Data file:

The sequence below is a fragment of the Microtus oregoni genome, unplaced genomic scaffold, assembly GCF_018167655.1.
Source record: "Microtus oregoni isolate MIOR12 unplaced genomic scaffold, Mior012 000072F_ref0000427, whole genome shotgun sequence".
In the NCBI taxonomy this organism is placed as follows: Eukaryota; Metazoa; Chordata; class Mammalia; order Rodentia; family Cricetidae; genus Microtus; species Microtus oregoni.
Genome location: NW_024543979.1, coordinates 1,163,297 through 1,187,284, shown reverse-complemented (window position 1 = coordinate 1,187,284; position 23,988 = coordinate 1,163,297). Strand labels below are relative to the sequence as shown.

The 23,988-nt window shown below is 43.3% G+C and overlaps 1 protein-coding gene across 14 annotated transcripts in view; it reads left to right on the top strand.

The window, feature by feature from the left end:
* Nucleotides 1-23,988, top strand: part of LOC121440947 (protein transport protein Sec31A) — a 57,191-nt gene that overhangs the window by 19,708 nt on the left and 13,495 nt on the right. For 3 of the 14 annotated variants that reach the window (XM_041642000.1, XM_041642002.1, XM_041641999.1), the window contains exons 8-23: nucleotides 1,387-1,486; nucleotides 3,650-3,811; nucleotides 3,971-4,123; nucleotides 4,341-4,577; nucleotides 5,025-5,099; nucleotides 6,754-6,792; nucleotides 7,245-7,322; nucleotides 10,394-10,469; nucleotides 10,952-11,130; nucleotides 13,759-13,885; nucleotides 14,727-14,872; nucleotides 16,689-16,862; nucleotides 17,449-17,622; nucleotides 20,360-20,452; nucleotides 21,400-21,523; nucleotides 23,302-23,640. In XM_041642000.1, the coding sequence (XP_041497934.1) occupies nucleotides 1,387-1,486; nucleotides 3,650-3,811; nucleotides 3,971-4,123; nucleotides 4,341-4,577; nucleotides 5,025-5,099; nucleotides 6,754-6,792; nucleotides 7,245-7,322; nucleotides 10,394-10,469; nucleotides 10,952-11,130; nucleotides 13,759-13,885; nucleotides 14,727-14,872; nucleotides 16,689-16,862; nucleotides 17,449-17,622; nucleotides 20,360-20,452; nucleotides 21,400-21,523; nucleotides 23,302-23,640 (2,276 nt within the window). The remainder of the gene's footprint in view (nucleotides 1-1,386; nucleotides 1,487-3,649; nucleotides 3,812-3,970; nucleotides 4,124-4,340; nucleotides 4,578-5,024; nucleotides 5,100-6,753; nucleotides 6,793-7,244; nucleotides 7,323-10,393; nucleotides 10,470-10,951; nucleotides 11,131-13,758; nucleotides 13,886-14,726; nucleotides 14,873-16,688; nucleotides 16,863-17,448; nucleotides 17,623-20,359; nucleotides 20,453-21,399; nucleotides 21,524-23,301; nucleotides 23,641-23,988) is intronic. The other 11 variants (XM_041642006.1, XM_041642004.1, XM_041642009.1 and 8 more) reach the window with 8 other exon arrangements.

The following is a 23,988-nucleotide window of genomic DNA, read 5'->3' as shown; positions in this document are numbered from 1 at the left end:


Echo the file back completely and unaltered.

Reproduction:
The sequence below is a fragment of the Microtus oregoni genome, unplaced genomic scaffold, assembly GCF_018167655.1.
Source record: "Microtus oregoni isolate MIOR12 unplaced genomic scaffold, Mior012 000072F_ref0000427, whole genome shotgun sequence".
In the NCBI taxonomy this organism is placed as follows: Eukaryota; Metazoa; Chordata; class Mammalia; order Rodentia; family Cricetidae; genus Microtus; species Microtus oregoni.
Genome location: NW_024543979.1, coordinates 1,163,297 through 1,187,284, shown reverse-complemented (window position 1 = coordinate 1,187,284; position 23,988 = coordinate 1,163,297). Strand labels below are relative to the sequence as shown.

The 23,988-nt window shown below is 43.3% G+C and overlaps 1 protein-coding gene across 14 annotated transcripts in view; it reads left to right on the top strand.

The window, feature by feature from the left end:
* Nucleotides 1-23,988, top strand: part of LOC121440947 (protein transport protein Sec31A) — a 57,191-nt gene that overhangs the window by 19,708 nt on the left and 13,495 nt on the right. For 3 of the 14 annotated variants that reach the window (XM_041642000.1, XM_041642002.1, XM_041641999.1), the window contains exons 8-23: nucleotides 1,387-1,486; nucleotides 3,650-3,811; nucleotides 3,971-4,123; nucleotides 4,341-4,577; nucleotides 5,025-5,099; nucleotides 6,754-6,792; nucleotides 7,245-7,322; nucleotides 10,394-10,469; nucleotides 10,952-11,130; nucleotides 13,759-13,885; nucleotides 14,727-14,872; nucleotides 16,689-16,862; nucleotides 17,449-17,622; nucleotides 20,360-20,452; nucleotides 21,400-21,523; nucleotides 23,302-23,640. In XM_041642000.1, the coding sequence (XP_041497934.1) occupies nucleotides 1,387-1,486; nucleotides 3,650-3,811; nucleotides 3,971-4,123; nucleotides 4,341-4,577; nucleotides 5,025-5,099; nucleotides 6,754-6,792; nucleotides 7,245-7,322; nucleotides 10,394-10,469; nucleotides 10,952-11,130; nucleotides 13,759-13,885; nucleotides 14,727-14,872; nucleotides 16,689-16,862; nucleotides 17,449-17,622; nucleotides 20,360-20,452; nucleotides 21,400-21,523; nucleotides 23,302-23,640 (2,276 nt within the window). The remainder of the gene's footprint in view (nucleotides 1-1,386; nucleotides 1,487-3,649; nucleotides 3,812-3,970; nucleotides 4,124-4,340; nucleotides 4,578-5,024; nucleotides 5,100-6,753; nucleotides 6,793-7,244; nucleotides 7,323-10,393; nucleotides 10,470-10,951; nucleotides 11,131-13,758; nucleotides 13,886-14,726; nucleotides 14,873-16,688; nucleotides 16,863-17,448; nucleotides 17,623-20,359; nucleotides 20,453-21,399; nucleotides 21,524-23,301; nucleotides 23,641-23,988) is intronic. The other 11 variants (XM_041642006.1, XM_041642004.1, XM_041642009.1 and 8 more) reach the window with 8 other exon arrangements.

The following is a 23,988-nucleotide window of genomic DNA, read 5'->3' as shown; positions in this document are numbered from 1 at the left end: